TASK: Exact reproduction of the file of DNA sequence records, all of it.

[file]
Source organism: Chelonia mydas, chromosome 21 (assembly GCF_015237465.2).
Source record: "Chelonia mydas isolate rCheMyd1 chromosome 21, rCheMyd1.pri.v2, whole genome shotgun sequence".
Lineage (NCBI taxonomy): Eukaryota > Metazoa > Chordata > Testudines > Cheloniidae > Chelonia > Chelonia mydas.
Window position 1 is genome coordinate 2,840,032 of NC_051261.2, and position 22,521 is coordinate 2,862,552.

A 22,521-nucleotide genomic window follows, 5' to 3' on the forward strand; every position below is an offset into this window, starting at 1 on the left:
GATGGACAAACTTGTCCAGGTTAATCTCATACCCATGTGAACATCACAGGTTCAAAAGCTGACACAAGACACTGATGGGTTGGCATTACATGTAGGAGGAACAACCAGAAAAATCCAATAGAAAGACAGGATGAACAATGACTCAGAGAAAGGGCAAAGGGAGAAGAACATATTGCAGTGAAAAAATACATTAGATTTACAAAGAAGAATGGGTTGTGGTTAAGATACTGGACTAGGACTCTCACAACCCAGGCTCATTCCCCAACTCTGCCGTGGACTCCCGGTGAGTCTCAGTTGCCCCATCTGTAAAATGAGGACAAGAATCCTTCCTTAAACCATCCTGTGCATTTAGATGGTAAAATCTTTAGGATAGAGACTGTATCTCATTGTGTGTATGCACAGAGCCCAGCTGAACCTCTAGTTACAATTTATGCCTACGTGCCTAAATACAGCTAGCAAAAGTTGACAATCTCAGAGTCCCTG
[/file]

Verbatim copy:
Source organism: Chelonia mydas, chromosome 21 (assembly GCF_015237465.2).
Source record: "Chelonia mydas isolate rCheMyd1 chromosome 21, rCheMyd1.pri.v2, whole genome shotgun sequence".
Lineage (NCBI taxonomy): Eukaryota > Metazoa > Chordata > Testudines > Cheloniidae > Chelonia > Chelonia mydas.
Window position 1 is genome coordinate 2,840,032 of NC_051261.2, and position 22,521 is coordinate 2,862,552.

A 22,521-nucleotide genomic window follows, 5' to 3' on the forward strand; every position below is an offset into this window, starting at 1 on the left:
GATGGACAAACTTGTCCAGGTTAATCTCATACCCATGTGAACATCACAGGTTCAAAAGCTGACACAAGACACTGATGGGTTGGCATTACATGTAGGAGGAACAACCAGAAAAATCCAATAGAAAGACAGGATGAACAATGACTCAGAGAAAGGGCAAAGGGAGAAGAACATATTGCAGTGAAAAAATACATTAGATTTACAAAGAAGAATGGGTTGTGGTTAAGATACTGGACTAGGACTCTCACAACCCAGGCTCATTCCCCAACTCTGCCGTGGACTCCCGGTGAGTCTCAGTTGCCCCATCTGTAAAATGAGGACAAGAATCCTTCCTTAAACCATCCTGTGCATTTAGATGGTAAAATCTTTAGGATAGAGACTGTATCTCATTGTGTGTATGCACAGAGCCCAGCTGAACCTCTAGTTACAATTTATGCCTACGTGCCTAAATACAGCTAGCAAAAGTTGACAATCTCAGAGTCCCTG